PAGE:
I never intended to be a researcher in industry. Like many graduate students, I assumed I would finish my time in graduate school, hop on the postdoctoral fellow merry-go-round, and after an undetermined number of years, fly off into the coveted tenure track faculty position. After landing my dream job in academia, I could study the intricacies of how proteins fold into their three dimensional structures until they dragged me kicking and screaming out of the lab and into the funeral parlor.

 

As best I can tell, my dream was shared with several hundred other postdocs on the research track carousel, judging by the number of applicants for those coveted faculty positions advertised in the mid-1990s. As the fourth year of my postdoctoral studies came around, the renewal of funding of my fellowship became less certain. Having no desire to do a third postdoctoral fellowship, I kept applying for faculty positions while also expanding my search to pharmaceutical jobs.

 

Then one day I ran across the most unlikely job ad in the back pages of Science Magazine - a Research Scientist position at Monsanto in protein engineering. Having heard of Monsanto during my first postdoctoral position at Washington University in St. Louis School of Medicine, I had no idea they would have need for someone with my research skills and interests. But in the mid-1990s the agricultural biotechnology boom was just about to explode and the scientific leaders in the company understood that having scientists who understood how to manipulate protein function would be critical for creating improved crop plants. I applied for the role, interviewed, and successfully landed a job in agricultural biotechnology - nothing remotely resembling my plans in graduate school.

 

Starting in industry, as with grad school, I had an idea of what my new career would look like. My goal was to be the best protein engineer in the company, building a nice research career in the lab. For the first nine years of my time that is exactly what happened. I worked on both discovery and product development projects and did important work across the product pipeline. But then I was asked to lead a small functional team focusing on my expertise in protein design. I essentially began to leave the lab bench, but not because a hearse had pulled up to the entrance.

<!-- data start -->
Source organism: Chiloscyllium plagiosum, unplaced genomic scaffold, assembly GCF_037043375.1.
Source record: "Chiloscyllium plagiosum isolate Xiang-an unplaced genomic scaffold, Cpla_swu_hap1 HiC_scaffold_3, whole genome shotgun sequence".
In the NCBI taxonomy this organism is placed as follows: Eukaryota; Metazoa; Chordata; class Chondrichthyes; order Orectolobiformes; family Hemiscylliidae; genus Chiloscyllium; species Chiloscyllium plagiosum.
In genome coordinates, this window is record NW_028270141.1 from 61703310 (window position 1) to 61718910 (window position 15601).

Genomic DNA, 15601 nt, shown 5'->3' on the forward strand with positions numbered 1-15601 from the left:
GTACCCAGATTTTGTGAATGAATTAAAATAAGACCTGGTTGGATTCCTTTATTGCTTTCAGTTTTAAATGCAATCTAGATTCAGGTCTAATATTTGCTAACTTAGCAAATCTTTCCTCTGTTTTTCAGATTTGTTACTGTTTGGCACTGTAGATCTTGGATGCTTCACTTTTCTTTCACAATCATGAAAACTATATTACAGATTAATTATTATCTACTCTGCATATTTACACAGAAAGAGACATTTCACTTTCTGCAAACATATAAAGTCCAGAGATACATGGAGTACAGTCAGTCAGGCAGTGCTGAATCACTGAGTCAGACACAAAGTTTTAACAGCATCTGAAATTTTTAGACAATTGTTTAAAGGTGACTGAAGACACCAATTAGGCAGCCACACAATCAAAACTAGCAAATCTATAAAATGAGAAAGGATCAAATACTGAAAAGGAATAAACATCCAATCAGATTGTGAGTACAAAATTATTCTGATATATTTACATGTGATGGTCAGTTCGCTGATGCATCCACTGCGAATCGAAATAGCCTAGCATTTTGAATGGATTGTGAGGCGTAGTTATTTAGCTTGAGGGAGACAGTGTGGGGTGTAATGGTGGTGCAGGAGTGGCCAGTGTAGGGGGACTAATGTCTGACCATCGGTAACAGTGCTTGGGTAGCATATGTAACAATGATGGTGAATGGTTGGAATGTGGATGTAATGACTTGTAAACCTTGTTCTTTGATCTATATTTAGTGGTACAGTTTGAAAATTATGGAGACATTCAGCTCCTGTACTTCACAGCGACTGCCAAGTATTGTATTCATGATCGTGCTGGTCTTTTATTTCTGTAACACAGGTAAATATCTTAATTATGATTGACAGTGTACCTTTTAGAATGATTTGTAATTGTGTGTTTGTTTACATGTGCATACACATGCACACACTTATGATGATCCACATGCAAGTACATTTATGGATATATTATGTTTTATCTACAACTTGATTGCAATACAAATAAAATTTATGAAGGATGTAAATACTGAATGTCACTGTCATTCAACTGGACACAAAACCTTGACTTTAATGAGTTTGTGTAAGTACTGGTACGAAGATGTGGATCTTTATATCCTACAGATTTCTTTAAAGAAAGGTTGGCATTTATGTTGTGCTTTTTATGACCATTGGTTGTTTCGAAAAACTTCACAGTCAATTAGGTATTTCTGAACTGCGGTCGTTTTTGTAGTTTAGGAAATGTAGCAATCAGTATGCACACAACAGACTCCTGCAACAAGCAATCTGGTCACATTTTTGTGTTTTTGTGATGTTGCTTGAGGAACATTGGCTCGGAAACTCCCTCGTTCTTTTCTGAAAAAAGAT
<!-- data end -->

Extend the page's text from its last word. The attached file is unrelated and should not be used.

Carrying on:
Over the last nine years the teams that I have led have grown in size and changed in specialization. I started off as a protein engineer but now am responsible for leading a team that focuses on cell biology and analytical chemistry. My daily work no longer revolves around the design and function of proteins, but instead asks questions about basic cell biology. It is not the career path I imagined almost twenty years ago, but my early training across all areas of chemistry gave me a wonderful foundation and curiosity for investigating science questions across many disciplines.

 

I never intended to be a researcher in industry or a team leader, but looking back over the past eighteen years, I have no regret that my plans in graduate school did not come to fruition as I had imagined. Life in industry has provided me with an incredible adventure and I have learned much about science and about life. I hope to share my experiences with you over the next year and welcome suggestions for things you’d love to hear about a biotechnology career from a chemistry perspective.

 

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Jeff Seale is a Science Fellow at Monsanto where he has worked for 18 years building world-class protein engineering platforms and developing the next generation of science leaders. Outside of work he enjoys watching his children's artistic and athletic endeavors, sailing with friends and working to end extreme global poverty with the ONE Campaign.